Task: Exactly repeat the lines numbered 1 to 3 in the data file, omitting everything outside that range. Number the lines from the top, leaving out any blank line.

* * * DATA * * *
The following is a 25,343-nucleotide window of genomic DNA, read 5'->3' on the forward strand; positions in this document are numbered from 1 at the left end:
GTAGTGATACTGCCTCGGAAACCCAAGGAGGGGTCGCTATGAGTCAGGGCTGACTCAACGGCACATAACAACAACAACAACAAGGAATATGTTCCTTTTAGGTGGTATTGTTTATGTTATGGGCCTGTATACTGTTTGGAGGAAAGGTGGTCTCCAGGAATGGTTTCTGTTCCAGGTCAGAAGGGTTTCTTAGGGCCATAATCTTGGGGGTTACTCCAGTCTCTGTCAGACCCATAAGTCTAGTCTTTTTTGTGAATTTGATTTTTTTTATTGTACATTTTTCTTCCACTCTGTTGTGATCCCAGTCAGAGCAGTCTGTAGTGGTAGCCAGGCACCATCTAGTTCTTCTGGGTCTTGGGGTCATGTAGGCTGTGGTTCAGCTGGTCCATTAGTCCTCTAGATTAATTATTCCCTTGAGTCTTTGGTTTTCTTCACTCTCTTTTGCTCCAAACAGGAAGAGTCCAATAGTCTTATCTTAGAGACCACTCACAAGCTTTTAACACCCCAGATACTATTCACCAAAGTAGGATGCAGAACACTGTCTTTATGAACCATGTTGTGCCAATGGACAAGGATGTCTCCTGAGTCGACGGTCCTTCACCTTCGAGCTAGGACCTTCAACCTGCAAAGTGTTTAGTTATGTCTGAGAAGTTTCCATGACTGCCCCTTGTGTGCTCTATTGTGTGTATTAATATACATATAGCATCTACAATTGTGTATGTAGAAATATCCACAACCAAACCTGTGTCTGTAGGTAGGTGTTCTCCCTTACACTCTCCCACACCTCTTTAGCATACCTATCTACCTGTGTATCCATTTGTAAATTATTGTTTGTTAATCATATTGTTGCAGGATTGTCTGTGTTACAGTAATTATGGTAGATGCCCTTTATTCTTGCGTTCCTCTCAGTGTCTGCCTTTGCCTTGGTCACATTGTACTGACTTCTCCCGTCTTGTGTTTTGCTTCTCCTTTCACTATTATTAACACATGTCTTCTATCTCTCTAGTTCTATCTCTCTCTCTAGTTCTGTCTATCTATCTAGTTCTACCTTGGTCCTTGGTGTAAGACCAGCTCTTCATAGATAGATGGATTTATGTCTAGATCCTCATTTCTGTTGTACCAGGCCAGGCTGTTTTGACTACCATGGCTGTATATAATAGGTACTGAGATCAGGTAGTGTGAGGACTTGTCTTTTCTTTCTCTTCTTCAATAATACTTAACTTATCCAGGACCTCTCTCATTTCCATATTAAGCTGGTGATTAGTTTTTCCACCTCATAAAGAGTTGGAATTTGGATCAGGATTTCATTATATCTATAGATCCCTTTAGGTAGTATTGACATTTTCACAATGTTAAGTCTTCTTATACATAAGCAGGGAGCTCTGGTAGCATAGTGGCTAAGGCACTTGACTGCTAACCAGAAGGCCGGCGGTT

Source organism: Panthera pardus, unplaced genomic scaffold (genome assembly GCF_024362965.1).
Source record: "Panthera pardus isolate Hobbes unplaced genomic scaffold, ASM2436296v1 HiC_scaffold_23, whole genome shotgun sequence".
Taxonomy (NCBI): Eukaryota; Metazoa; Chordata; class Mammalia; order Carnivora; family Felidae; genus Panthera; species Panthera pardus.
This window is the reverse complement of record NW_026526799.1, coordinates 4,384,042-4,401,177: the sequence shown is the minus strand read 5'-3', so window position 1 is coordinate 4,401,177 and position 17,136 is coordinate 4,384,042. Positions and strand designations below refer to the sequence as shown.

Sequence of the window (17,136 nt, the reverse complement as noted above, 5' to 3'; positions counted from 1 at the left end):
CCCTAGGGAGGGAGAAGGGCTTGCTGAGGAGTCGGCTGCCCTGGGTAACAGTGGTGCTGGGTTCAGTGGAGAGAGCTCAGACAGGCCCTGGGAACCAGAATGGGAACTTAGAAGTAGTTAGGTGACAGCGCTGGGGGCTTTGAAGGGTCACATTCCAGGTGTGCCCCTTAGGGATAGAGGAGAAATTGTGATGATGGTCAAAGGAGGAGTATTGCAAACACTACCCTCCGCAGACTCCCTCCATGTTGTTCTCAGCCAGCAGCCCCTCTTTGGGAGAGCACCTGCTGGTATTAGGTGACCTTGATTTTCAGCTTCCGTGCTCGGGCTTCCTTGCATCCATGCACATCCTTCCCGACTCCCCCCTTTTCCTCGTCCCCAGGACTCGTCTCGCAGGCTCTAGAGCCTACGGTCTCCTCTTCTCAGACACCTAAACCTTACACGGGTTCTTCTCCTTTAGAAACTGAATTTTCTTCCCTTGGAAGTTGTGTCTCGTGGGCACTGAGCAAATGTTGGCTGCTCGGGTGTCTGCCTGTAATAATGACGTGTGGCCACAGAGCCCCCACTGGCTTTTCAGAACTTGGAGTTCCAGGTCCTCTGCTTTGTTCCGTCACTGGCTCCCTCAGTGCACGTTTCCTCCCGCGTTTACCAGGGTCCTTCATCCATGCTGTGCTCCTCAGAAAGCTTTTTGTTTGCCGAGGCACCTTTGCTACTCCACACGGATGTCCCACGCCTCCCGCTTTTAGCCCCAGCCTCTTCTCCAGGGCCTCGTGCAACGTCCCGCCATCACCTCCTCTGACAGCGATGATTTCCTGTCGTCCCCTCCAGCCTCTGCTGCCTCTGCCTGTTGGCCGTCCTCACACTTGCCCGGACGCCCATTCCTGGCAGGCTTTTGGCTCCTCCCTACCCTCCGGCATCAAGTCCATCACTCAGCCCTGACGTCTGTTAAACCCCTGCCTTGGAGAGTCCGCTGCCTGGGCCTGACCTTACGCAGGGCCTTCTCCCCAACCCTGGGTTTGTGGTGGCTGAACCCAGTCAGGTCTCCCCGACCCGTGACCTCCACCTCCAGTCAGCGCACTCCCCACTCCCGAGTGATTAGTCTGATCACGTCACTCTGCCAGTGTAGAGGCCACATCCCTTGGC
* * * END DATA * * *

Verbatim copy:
The following is a 25,343-nucleotide window of genomic DNA, read 5'->3' on the forward strand; positions in this document are numbered from 1 at the left end:
GTAGTGATACTGCCTCGGAAACCCAAGGAGGGGTCGCTATGAGTCAGGGCTGACTCAACGGCACATAACAACAACAACAACAAGGAATATGTTCCTTTTAGGTGGTATTGTTTATGTTATGGGCCTGTATACTGTTTGGAGGAAAGGTGGTCTCCAGGAATGGTTTCTGTTCCAGGTCAGAAGGGTTTCTTAGGGCCATAATCTTGGGGGTTACTCCAGTCTCTGTCAGACCCATAAGTCTAGTCTTTTTTGTGAATTTGATTTTTTTTATTGTACATTTTTCTTCCACTCTGTTGTGATCCCAGTCAGAGCAGTCTGTAGTGGTAGCCAGGCACCATCTAGTTCTTCTGGGTCTTGGGGTCATGTAGGCTGTGGTTCAGCTGGTCCATTAGTCCTCTAGATTAATTATTCCCTTGAGTCTTTGGTTTTCTTCACTCTCTTTTGCTCCAAACAGGAAGAGTCCAATAGTCTTATCTTAGAGACCACTCACAAGCTTTTAACACCCCAGATACTATTCACCAAAGTAGGATGCAGAACACTGTCTTTATGAACCATGTTGTGCCAATGGACAAGGATGTCTCCTGAGTCGACGGTCCTTCACCTTCGAGCTAGGACCTTCAACCTGCAAAGTGTTTAGTTATGTCTGAGAAGTTTCCATGACTGCCCCTTGTGTGCTCTATTGTGTGTATTAATATACATATAGCATCTACAATTGTGTATGTAGAAATATCCACAACCAAACCTGTGTCTGTAGGTAGGTGTTCTCCCTTACACTCTCCCACACCTCTTTAGCATACCTATCTACCTGTGTATCCATTTGTAAATTATTGTTTGTTAATCATATTGTTGCAGGATTGTCTGTGTTACAGTAATTATGGTAGATGCCCTTTATTCTTGCGTTCCTCTCAGTGTCTGCCTTTGCCTTGGTCACATTGTACTGACTTCTCCCGTCTTGTGTTTTGCTTCTCCTTTCACTATTATTAACACATGTCTTCTATCTCTCTAGTTCTATCTCTCTCTCTAGTTCTGTCTATCTATCTAGTTCTACCTTGGTCCTTGGTGTAAGACCAGCTCTTCATAGATAGATGGATTTATGTCTAGATCCTCATTTCTGTTGTACCAGGCCAGGCTGTTTTGACTACCATGGCTGTATATAATAGGTACTGAGATCAGGTAGTGTGAGGACTTGTCTTTTCTTTCTCTTCTTCAATAATACTTAACTTATCCAGGACCTCTCTCATTTCCATATTAAGCTGGTGATTAGTTTTTCCACCTCATAAAGAGTTGGAATTTGGATCAGGATTTCATTATATCTATAGATCCCTTTAGGTAGTATTGACATTTTCACAATGTTAAGTCTTCTTATACATAAGCAGGGAGCTCTGGTAGCATAGTGGCTAAGGCACTTGACTGCTAACCAGAAGGCCGGCGGTT

Source organism: Panthera pardus, unplaced genomic scaffold (genome assembly GCF_024362965.1).